IWA's Easy Guide to Himalayan Balsam
Photo: Volunteers tackle Himalayan Balsam on the Caldon Canal
Take a look through this short blog to learn about Himalayan Balsam including how to identify the plant, the problems it can cause and what you could do to help.
Himalayan Balsam (Impatiens glandulifera), a plant native to the Himalayas, was first introduced to the UK as a garden plant in the mid-nineteenth century before escaping and growing in the wild in around 1855. Himalayan Balsam prefers damp locations making waterway corridors an ideal habitat for the plant, which is now common and widespread across the UK.
Identifying Himalayan Balsam
Photo: Himalayan Balsam
Himalayan Balsam can grow up to 3 metres in height; has hollow stems that turn from green to a pinkish-red in spring; long (up to 15cm), slender, green leaves and slipper shaped flowers from June-October that range from almost white to a pinkish-purple.
See more photos in the Himalayan Balsam gallery or take a look at IWA's Himalayan Balsam Anatomy infographic to help you identify the plant.
Why is Himalayan Balsam a problem?
Photo: Himalayan Balsam covers banks of the Staffordshire & Worcestershire Canal
Himalayan Balsam often grows in dense patches through the spring and summer and crowds out native plants. The dominance of one species can dramatically change the environment of any area and does not encourage biodiversity. Himalayan Balsam also dies back during the winter months and with a lack of native plants this can be a problem on waterway banks as they are left bare and susceptible to erosion. Bank erosion causes navigation problems for boaters, increases the need for dredging and can damage waterway habitats such as fish spawning beds.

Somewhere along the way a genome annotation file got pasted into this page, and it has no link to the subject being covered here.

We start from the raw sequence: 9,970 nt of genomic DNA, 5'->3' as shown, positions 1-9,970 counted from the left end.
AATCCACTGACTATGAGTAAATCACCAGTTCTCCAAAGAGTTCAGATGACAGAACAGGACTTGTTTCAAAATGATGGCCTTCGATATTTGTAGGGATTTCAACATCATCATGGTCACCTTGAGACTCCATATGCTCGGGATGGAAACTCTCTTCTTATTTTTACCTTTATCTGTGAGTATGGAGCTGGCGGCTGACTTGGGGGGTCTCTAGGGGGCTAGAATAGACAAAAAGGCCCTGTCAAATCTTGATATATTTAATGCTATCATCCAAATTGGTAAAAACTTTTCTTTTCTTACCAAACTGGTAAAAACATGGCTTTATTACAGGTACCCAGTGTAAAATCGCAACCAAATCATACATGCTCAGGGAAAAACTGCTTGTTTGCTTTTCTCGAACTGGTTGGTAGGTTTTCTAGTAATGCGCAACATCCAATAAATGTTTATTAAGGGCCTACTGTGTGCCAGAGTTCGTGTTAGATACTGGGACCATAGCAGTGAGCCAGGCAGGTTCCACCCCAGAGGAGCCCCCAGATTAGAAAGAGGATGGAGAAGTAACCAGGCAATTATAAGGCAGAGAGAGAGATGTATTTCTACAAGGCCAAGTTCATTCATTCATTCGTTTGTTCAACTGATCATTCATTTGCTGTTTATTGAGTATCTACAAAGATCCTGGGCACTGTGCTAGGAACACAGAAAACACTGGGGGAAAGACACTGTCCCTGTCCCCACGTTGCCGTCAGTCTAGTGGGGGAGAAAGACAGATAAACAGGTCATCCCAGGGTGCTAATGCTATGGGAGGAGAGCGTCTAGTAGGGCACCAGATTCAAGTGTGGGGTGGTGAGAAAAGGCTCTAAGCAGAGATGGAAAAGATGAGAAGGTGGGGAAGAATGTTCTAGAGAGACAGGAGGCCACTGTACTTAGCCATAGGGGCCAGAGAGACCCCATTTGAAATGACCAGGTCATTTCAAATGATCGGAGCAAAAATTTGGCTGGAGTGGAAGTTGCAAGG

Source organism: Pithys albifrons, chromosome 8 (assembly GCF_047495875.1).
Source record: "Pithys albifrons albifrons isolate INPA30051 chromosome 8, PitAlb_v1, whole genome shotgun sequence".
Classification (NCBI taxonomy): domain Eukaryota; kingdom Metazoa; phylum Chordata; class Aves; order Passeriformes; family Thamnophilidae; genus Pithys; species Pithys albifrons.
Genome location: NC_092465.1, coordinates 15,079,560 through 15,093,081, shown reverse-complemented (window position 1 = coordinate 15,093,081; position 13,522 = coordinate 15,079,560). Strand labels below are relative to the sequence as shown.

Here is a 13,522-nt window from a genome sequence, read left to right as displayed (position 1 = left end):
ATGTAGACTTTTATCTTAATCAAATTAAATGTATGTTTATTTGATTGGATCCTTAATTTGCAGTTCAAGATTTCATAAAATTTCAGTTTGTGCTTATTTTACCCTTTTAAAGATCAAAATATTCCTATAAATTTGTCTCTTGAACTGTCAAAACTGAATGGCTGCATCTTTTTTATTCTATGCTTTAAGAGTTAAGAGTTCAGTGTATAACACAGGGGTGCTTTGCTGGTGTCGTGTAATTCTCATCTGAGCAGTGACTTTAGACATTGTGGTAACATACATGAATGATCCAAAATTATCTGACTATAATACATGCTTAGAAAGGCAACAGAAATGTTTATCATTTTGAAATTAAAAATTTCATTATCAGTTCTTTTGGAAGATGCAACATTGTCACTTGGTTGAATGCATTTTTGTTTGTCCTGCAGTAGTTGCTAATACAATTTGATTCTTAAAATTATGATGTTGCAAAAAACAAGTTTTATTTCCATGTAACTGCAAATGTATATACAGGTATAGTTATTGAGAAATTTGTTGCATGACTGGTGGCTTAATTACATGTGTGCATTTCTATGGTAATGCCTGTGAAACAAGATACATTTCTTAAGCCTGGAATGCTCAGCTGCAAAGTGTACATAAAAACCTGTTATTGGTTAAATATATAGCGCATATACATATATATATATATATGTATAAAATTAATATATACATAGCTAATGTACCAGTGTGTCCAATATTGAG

Read more about how Himalayan Balsam can impact wildlife, boaters and anglers.
How to control Himalayan Balsam
Photo: Himalayan Balsam removed at Falling Sands on the Staffordshire & Worcestershire Canal
The preferred method of control of Himalayan Balsam is cutting the plant down below the lowest node or pulling it up by hand. The plant comes up easily and is completely non-toxic making this a safe and reliable method. If seed pods are present these should be removed and bagged before attempts are made to remove the plant. Sites have to be visited annually until the plant is eradicated as seeds can remain dormant in the soil for up to three years.
What can you do?
Photo: Volunteers remove Himalayan Balsam from the banks of the Caldon Canal
Record the location of the plant with Alison Smedley, IWA's Branch Campaign Team, and on a national database via PlantTracker or the Non-native Species Secretariat website.
You may also want to get actively involved with the campaign so take a look at the IWA Himalayan Balsam work parties taking place this summer. None near you? Why not stop off at a work party further afield whilst out boating or on holiday to help volunteers tackle their local problem or think about organising your own work party with IWA.